Friday, December 17, 2021

DFO brings end to much of 2022 herring season

Saying that it will provide for increasing stock abundance and providing for sustainable fishing opportunities in the future, the Department of Fisheries and Ocean has announced a commercial closure for the herring season in 2022.

The decision announced by Joyce Murray, the latest Minister of Fisheries, Oceans and the Canadian Coast Guard was made as part of what the Federal government describes as a more cautious approach to Pacific herring management, based on recently intensified risks to wild salmon, for which herring is an important food source.

That cautious government approach for 2022 will see most commercial fisheries for Pacific herring closed, and limited to First Nations food, social and ceremonial fisheries

For the Strait of Georgia, harvesting will be reduced to a 10% harvest rate, with a maximum total allowable catch of 7,850 tonnes.

“When managing our fisheries, we have to consider the local fish harvesters and the long-term health of the entire ecosystem. This is an extraordinary time, when our Pacific Coast is reeling from natural disasters, and the serious damage they have caused to the environment and our iconic Pacific salmon. Herring are vital to the health of our ecosystem, and the stocks are in a fragile state. We must do what we can to protect and regenerate this important forage species.” --  The Honourable Joyce Murray, Minister of Fisheries, Oceans and the Canadian Coast Guard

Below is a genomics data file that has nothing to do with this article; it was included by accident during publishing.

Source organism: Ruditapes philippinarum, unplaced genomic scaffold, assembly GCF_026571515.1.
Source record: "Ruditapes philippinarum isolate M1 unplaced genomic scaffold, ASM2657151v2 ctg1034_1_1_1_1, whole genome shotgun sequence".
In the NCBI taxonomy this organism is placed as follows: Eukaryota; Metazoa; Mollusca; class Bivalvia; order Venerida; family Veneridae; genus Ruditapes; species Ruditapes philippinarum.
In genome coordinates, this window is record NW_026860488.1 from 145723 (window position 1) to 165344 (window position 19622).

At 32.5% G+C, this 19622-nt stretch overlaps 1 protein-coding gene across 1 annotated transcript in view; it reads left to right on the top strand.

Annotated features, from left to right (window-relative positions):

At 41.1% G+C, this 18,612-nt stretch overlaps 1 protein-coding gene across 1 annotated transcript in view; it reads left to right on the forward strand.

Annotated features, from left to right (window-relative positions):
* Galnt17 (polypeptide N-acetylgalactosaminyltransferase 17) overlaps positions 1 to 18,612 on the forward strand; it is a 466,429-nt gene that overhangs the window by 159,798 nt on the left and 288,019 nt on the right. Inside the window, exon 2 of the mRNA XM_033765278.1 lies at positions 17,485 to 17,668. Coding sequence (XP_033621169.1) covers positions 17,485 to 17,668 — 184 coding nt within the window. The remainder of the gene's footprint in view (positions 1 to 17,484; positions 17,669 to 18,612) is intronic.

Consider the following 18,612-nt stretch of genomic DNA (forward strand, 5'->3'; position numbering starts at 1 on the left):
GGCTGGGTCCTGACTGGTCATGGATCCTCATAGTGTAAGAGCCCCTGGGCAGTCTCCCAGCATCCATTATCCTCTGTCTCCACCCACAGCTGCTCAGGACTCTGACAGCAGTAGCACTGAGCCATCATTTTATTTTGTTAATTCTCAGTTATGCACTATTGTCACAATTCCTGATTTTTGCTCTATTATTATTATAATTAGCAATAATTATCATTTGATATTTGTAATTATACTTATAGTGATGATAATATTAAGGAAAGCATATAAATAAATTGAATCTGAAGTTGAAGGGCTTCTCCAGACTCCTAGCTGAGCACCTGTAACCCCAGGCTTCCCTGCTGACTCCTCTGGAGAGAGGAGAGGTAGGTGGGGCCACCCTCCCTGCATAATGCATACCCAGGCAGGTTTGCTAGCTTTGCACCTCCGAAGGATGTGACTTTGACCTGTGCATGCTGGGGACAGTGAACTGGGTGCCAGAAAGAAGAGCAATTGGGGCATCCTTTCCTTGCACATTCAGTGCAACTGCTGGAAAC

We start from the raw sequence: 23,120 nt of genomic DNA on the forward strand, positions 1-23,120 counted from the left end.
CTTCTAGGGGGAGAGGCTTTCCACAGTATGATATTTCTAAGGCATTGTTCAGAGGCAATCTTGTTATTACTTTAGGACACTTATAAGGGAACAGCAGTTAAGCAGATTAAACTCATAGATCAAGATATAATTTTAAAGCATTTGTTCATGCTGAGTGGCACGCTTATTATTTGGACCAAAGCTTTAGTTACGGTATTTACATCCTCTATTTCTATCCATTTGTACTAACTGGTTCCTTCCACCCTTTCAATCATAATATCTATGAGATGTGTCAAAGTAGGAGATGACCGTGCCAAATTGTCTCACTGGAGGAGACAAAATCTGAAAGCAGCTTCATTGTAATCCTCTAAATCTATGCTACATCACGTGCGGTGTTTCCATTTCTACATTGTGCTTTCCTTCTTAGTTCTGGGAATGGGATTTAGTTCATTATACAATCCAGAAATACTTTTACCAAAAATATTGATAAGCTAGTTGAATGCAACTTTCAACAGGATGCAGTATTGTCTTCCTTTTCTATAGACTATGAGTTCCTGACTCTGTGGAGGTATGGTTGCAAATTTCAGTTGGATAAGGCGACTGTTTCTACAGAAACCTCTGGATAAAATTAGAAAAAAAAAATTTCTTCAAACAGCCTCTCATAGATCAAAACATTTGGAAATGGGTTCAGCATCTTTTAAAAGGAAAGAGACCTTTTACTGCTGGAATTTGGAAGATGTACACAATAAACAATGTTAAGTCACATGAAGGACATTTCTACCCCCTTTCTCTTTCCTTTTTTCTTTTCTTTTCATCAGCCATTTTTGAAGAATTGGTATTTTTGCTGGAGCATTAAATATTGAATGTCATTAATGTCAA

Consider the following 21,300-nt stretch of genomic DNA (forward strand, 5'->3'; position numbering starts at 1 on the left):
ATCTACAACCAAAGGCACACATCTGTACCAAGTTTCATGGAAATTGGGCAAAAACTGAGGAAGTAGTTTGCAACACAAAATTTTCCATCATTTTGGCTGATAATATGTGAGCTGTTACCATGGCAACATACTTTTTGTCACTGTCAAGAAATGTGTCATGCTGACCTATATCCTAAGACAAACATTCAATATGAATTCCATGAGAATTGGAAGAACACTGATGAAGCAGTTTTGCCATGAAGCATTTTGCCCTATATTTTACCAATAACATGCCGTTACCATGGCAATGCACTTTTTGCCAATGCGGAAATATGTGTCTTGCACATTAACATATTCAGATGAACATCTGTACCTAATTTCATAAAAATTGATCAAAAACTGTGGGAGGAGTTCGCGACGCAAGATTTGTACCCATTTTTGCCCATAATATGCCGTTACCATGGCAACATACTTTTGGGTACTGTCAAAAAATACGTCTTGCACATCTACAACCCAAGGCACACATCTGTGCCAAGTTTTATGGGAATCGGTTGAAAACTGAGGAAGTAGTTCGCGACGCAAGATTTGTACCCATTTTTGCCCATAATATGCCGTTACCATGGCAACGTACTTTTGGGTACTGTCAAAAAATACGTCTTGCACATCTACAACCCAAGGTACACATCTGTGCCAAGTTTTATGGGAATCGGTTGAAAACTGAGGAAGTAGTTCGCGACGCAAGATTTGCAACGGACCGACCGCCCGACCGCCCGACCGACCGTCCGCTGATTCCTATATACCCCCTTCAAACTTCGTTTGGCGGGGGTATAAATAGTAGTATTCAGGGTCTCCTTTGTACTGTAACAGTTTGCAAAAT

The statement issued late in the day on Thursday also noted that this decision was taken with the aim of providing sustainable fishing opportunities and increasing stock abundance, to the benefit of the entire ecosystem. 

DFO adds that this approach extends the cautious approaches taken in recent years, with additional limits on harvest, and considers the decline of wild Pacific salmon, and the impacts of the recent floods and landslides on fish habitats in British Columbia. 

The herring closure may not be the only measure in place for the West Coast Fishery for 2022, DFO will soon release the draft Integrated Fisheries Management Plan (IFMP), which outlines the scientific projections and proposed management measures for the upcoming season.

The Full Statement from the Federal Minister can be reviewed here.

While the herring fishery has not had quite the impact on the Prince Rupert economy in recent years as it did in decades past, it still did provide for a short burst of employment for local shore workers in the community.  

The closure, while based on stock preservation concerns,  will still add to the concerns for the future of a viable fishing sector on the North Coast, an industry which has suffered many headwinds in the last twenty years.

For more notes on the North Coast Fishery see our archive page here.

1 comment:

  1. about time to reassess and shut down. Sad that the whole coast was not shutdown. Do not use economics as a tool to justify any openings. first and foremost the species future survival under DFO mandates must be put first before all other things.